Wednesday, March 21, 2012

Review: The Phantom- The Complete Series: The Charlton Years: Vol. 1


Mike The Fanboyable

Charlton Comics was the now long-gone company that gave us such cult-classic characters like Captain Atom, Blue Beetle, The Question, The Peacemaker, Nightshade, and Thunderbolt. All of these characters would eventually be bought by DC Comics, and then Alan Moore would use them as models for the main characters in his graphic novel "Watchmen". So, in short, it could be said Charlton Comics is partly responsible for the creation of Watchmen.

Ah, but Charlton is also known for something else; they published original adventures for Lee Falk's costumed crusader of the jungle, The Phantom, during the period of The Bronze Age of Comics. The first nine issues of this series, which ran from 1969 to 1977, are collected for the first time in the hardcover edition of "The Phantom- The Complete Series: The Charlton Years: Vol. 1", published by Hermes Press.

The yarns featured in this volume stay very much within the tradition of engaging The Ghost Who Walks in perilous, cliff-hanging jungle adventures, much as it had been established in the original comic strips. In one story, we see The Phantom taking on a cult called The Ghost Tribe, who intend to take over the Bengali Jungle. Another story has our hero tracking a friend of his to the fabled city of Shang-Ri-La. There's also an adventure involving a vengeful mad man who intends to control killer apes to kill The Ghost Who Walks.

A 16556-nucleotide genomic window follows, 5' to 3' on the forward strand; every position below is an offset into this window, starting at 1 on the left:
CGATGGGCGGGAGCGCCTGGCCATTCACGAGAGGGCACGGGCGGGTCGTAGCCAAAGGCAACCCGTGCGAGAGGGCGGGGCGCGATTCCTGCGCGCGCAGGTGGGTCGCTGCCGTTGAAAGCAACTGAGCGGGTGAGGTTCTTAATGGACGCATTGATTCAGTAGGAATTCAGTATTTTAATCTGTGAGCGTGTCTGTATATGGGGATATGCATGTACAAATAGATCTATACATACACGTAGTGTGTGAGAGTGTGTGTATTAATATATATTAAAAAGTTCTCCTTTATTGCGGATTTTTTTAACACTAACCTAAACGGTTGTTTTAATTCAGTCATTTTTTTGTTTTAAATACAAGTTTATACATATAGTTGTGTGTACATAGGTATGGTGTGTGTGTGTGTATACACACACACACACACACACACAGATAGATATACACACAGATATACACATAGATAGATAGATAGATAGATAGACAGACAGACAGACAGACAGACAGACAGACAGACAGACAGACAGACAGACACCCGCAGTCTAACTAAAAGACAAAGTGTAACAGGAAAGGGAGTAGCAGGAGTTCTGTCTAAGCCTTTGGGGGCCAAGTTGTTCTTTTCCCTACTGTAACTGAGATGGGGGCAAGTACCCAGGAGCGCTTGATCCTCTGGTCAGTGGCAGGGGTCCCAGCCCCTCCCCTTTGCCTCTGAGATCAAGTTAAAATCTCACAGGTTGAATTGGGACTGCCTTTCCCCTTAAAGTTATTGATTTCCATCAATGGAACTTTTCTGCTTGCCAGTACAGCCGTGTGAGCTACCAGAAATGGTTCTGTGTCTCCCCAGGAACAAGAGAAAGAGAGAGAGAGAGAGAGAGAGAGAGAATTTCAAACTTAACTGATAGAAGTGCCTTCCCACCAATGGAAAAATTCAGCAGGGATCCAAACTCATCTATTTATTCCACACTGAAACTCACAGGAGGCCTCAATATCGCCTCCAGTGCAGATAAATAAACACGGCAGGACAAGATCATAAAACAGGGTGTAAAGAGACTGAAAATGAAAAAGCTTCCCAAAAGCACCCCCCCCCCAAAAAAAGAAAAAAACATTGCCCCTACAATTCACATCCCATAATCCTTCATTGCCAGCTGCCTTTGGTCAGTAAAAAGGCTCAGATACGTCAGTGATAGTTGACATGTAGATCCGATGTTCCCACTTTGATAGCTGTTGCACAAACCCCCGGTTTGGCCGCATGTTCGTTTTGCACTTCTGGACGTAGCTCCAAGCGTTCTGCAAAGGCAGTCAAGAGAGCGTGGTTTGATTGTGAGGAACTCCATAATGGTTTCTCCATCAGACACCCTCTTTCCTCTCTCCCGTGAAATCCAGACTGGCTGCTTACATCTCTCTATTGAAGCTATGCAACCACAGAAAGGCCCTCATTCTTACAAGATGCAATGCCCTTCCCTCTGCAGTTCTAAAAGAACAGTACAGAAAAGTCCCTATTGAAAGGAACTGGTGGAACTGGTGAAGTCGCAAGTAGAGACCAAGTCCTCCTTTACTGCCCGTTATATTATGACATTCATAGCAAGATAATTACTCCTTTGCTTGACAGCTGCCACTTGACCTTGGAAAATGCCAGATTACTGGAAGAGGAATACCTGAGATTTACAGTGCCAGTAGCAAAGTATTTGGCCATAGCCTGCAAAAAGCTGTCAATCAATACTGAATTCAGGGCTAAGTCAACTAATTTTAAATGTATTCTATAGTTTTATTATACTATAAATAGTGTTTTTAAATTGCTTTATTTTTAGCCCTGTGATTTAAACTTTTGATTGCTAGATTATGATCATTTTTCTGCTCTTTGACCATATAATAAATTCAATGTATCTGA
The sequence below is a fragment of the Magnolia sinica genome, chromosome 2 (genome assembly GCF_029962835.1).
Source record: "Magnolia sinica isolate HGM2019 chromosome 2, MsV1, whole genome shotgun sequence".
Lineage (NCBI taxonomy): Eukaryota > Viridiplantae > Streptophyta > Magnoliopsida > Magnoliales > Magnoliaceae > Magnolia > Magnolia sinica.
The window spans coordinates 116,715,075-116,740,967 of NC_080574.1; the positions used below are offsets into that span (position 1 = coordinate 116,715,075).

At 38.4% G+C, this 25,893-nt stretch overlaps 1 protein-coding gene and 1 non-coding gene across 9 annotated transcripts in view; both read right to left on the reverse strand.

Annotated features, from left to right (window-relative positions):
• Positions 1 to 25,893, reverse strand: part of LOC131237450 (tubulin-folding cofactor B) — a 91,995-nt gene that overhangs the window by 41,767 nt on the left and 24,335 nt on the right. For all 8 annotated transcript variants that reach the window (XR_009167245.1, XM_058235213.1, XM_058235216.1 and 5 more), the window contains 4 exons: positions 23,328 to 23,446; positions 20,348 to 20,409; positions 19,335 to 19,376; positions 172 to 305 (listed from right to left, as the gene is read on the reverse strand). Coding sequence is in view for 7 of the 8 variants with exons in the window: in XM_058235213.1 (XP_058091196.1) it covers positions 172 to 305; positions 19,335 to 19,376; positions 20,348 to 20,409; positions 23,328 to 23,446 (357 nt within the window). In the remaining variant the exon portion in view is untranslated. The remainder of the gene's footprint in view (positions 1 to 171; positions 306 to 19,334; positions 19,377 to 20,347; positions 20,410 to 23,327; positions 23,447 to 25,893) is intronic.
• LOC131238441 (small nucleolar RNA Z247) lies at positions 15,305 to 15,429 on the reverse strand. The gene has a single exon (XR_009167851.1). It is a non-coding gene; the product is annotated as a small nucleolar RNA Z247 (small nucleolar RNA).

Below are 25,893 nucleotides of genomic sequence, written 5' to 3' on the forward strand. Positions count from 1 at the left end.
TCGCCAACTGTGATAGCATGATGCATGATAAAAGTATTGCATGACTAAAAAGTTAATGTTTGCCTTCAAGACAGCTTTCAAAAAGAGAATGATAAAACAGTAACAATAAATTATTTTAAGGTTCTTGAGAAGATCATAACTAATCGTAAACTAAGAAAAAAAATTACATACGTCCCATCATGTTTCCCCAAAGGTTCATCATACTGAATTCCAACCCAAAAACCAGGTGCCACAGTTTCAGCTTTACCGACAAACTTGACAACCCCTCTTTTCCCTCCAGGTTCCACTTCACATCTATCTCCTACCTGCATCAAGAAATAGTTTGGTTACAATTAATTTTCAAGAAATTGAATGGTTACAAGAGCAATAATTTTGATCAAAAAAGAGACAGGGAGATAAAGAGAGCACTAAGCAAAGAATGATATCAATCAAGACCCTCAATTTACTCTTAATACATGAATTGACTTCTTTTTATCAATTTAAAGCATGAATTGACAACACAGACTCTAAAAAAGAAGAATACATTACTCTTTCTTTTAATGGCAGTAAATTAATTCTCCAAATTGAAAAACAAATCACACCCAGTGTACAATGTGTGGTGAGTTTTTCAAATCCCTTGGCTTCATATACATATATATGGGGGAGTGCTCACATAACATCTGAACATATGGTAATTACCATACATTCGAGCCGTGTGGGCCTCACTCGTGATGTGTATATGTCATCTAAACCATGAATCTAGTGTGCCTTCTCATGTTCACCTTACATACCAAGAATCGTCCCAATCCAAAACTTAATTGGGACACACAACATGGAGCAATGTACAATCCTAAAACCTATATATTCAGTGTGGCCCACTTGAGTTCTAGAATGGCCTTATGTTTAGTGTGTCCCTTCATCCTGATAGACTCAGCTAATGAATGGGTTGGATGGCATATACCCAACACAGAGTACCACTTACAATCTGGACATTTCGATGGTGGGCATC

For good measure, we also see The Phantom trying to uncover the secret of The Pharaoh-Phantom, who claims to be the one true Phantom.

The writers included in this edition are Dick Wood and Norm DiPlum, while artists are Pat Boyette, Don Perlin, Bill Lignante, and Jim Aparo, who does the majority of the artwork in this volume, and is probably the best reason why to purchase this book. Most fans are probably most familiar with Aparo's work on the Batman titles, but before he graced The Dark Knight's pages, it was with The Ghost Who Walks where Aparo first displayed elegant style of drawing a realistic version of a fantasy hero. Those who loved his Batman, should enjoy his Phantom as well.

I personally would put Jim Aparo's rendition of The Phantom on par with those of classic Phantom artists like Ray Moore, Sy Barry, and Paul Ryan. Hence, this is a must for Phantom and Jim Aparo fans. For those who came in late, this is not a bad place to start.

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